Most of the business streets, both of the old and new city, have their specialties. Besides the streets of the butchers and bakers, we passed through several devoted to the dealers in fruits and vegetables, the street of the stone-cutters, a long street occupied by the workers in iron and brass, and also one made up entirely of cabinet-makers. The shops of the latter are large, and in many of them we observed that the mechanics were sawing and preparing their lumber with hand-saws. In Southern China, where there are neither horses nor machinery to aid the people in their labors, it is surprising to observe with what comparative ease and skill they perform their work. A street of old clothes and second-hand furniture shops, is called, by the foreigners, the Chatham Street of Canton.
Martha Noyes Williams
A Year in China – 1864
Alone in China: And Other Stories by Julian Ralph – 1897
The streets of the Tartar city are as busy and crowded as those of the Chinese city, but along Legation Street there are no shops. They saw men sawing great beams of wood by the wayside, the beam being tilted on end and sawed into strips, or boards. Two men were required to saw the beam. Boards have been sawed by hand in this way for ages in China, and will be for ages to come, if the people have their way. It is slow and tedious, as is most work done in China, but more people are thus employed, and there are work and wages for them, which would not be the case if mills were put up everywhere.
Wood is very costly, for it must be brought from a long distance, and it is sold by weight. No one would think of using wood for fuel in China, where hardly enough is supplied for doors and window frames, furniture and coffins. The houses, as Mary and Ellen already knew, are roofed with tiles, and the floors are paved with brick or stone, even in the palaces. Only foreign houses, of which there are very few, have wooden floors and staircases.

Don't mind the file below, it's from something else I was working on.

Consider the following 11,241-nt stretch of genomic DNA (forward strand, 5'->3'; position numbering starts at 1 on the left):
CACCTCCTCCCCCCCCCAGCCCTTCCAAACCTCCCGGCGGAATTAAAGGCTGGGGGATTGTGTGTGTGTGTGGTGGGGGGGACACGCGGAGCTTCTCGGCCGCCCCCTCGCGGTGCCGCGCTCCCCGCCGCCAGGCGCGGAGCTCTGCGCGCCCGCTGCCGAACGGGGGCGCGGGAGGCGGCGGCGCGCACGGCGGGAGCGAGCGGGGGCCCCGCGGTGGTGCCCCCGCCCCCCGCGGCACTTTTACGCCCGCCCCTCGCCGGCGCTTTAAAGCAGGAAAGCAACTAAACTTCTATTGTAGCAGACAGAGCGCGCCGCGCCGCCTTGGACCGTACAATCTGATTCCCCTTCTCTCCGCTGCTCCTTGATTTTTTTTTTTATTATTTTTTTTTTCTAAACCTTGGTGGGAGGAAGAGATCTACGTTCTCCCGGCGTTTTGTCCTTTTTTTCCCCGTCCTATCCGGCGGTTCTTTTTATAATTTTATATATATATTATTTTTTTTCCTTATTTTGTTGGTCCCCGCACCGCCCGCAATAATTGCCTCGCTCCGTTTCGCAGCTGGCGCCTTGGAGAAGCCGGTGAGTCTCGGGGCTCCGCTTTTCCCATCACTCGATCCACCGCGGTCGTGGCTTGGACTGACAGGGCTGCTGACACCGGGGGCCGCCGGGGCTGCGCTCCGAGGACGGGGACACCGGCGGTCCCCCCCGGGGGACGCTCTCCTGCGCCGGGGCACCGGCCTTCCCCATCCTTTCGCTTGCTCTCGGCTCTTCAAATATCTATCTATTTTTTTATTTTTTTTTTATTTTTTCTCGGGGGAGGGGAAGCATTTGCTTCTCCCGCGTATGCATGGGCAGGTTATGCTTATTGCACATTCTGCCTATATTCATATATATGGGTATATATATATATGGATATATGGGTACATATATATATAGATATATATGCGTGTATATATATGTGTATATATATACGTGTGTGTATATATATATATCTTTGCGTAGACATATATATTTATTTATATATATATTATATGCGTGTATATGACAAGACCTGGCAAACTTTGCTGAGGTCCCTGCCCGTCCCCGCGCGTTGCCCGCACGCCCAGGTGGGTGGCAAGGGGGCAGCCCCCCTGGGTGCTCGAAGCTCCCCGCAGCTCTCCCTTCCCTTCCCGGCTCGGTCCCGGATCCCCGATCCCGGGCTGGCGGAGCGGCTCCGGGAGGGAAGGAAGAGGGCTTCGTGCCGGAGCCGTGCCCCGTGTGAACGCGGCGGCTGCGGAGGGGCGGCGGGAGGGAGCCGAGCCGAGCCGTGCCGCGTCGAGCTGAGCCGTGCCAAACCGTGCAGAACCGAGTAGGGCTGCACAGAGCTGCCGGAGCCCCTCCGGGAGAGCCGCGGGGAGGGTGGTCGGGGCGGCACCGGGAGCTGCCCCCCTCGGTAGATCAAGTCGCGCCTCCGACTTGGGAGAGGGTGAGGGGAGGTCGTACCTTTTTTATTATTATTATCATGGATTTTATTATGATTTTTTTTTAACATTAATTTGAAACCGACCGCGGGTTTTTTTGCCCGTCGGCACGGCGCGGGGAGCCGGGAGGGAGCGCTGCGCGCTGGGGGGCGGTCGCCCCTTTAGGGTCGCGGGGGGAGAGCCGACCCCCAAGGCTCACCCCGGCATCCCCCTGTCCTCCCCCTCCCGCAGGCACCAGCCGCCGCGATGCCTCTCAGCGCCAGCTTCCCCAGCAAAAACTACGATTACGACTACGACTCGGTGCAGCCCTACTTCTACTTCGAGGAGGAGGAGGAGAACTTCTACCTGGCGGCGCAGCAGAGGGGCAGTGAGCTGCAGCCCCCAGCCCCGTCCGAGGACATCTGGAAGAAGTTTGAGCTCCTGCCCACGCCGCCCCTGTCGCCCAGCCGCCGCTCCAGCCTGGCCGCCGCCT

Mary Hannah Krout
Two Girls in China – 1903
Here we first saw lumber sawing in the open streets after the manner shown in Fig. 33, where wide boards were being cut from camphor logs. In the damp, already warm weather the men were stripped to the waist, their limbs bare to above the knee, and each carried a large towel for wiping away the profuse perspiration.
It was here, too, that we first met the remarkable staging for the erection of buildings of four and six stories, set up without saw, hammer or nail; without injury to or waste of lumber and with the minimum of labor in construction and removal. Poles and bamboo stems were lashed together with overlapping ends, permitting any interval or hight to be secured without cutting or nailing, and admitting of ready removal with absolutely no waste, all parts being capable of repeated use unless it be some of the materials employed in tying members. Up inclined stairways, from staging to staging, in the erection of six-story granite buildings, mortar was being carried in baskets swinging from bamboo poles on the shoulders of men and women, as the cheapest hoists available in English Hongkong where there is willing human labor and to spare.
Franklin Hiram King
Farmers of Forty Centuries – 1911
Two carved models of Chinese sawyers from the British Museum. Notice how the saw teeth point in both directions allowing each sawyer to provide half of the labor.